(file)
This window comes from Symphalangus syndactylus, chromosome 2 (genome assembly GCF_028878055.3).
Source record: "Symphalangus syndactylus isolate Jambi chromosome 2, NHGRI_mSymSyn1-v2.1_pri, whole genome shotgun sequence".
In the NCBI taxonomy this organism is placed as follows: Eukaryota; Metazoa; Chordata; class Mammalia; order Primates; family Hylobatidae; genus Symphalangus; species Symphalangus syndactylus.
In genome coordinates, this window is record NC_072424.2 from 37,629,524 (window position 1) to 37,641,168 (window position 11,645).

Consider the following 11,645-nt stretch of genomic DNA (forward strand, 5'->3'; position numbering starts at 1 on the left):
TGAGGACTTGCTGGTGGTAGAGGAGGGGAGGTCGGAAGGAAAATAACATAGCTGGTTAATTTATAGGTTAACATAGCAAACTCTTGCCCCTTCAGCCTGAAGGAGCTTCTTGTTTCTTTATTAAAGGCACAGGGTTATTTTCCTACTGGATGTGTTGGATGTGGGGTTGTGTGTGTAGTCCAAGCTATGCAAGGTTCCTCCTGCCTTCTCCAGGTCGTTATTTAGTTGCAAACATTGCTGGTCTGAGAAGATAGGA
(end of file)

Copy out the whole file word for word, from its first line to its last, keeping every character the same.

This window comes from Symphalangus syndactylus, chromosome 2 (genome assembly GCF_028878055.3).
Source record: "Symphalangus syndactylus isolate Jambi chromosome 2, NHGRI_mSymSyn1-v2.1_pri, whole genome shotgun sequence".
In the NCBI taxonomy this organism is placed as follows: Eukaryota; Metazoa; Chordata; class Mammalia; order Primates; family Hylobatidae; genus Symphalangus; species Symphalangus syndactylus.
In genome coordinates, this window is record NC_072424.2 from 37,629,524 (window position 1) to 37,641,168 (window position 11,645).

Consider the following 11,645-nt stretch of genomic DNA (forward strand, 5'->3'; position numbering starts at 1 on the left):
TGAGGACTTGCTGGTGGTAGAGGAGGGGAGGTCGGAAGGAAAATAACATAGCTGGTTAATTTATAGGTTAACATAGCAAACTCTTGCCCCTTCAGCCTGAAGGAGCTTCTTGTTTCTTTATTAAAGGCACAGGGTTATTTTCCTACTGGATGTGTTGGATGTGGGGTTGTGTGTGTAGTCCAAGCTATGCAAGGTTCCTCCTGCCTTCTCCAGGTCGTTATTTAGTTGCAAACATTGCTGGTCTGAGAAGATAGGA